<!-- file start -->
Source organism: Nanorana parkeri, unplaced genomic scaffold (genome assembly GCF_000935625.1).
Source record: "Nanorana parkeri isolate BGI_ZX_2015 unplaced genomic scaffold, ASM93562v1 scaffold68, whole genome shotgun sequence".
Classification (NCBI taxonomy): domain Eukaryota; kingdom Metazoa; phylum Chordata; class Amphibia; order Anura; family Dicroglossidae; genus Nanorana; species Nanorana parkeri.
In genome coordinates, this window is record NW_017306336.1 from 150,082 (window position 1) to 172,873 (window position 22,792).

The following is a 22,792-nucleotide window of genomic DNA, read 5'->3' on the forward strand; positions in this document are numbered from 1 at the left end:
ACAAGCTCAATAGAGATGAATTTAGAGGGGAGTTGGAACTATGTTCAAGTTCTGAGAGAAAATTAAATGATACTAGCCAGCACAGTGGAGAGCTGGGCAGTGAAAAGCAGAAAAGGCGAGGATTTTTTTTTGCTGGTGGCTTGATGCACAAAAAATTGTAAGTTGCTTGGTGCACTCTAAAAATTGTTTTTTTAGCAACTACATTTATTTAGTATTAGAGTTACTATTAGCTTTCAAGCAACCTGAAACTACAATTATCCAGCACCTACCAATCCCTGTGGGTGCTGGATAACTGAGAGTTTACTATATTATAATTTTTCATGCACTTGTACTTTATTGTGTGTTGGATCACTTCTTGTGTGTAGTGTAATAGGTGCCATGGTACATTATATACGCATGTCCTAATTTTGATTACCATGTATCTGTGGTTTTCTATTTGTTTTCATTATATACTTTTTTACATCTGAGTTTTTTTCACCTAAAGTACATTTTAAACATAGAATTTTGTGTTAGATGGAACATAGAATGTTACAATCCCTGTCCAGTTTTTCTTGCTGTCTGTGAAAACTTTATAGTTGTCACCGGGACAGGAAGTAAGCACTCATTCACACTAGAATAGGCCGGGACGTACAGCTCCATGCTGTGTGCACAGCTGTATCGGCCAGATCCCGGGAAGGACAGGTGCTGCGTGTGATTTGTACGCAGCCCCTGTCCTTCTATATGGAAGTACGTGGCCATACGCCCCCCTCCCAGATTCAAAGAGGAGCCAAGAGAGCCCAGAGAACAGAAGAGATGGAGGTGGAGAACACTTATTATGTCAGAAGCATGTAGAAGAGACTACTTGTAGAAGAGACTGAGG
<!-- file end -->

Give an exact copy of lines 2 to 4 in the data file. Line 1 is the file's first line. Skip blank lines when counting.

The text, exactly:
Source record: "Nanorana parkeri isolate BGI_ZX_2015 unplaced genomic scaffold, ASM93562v1 scaffold68, whole genome shotgun sequence".
Classification (NCBI taxonomy): domain Eukaryota; kingdom Metazoa; phylum Chordata; class Amphibia; order Anura; family Dicroglossidae; genus Nanorana; species Nanorana parkeri.
In genome coordinates, this window is record NW_017306336.1 from 150,082 (window position 1) to 172,873 (window position 22,792).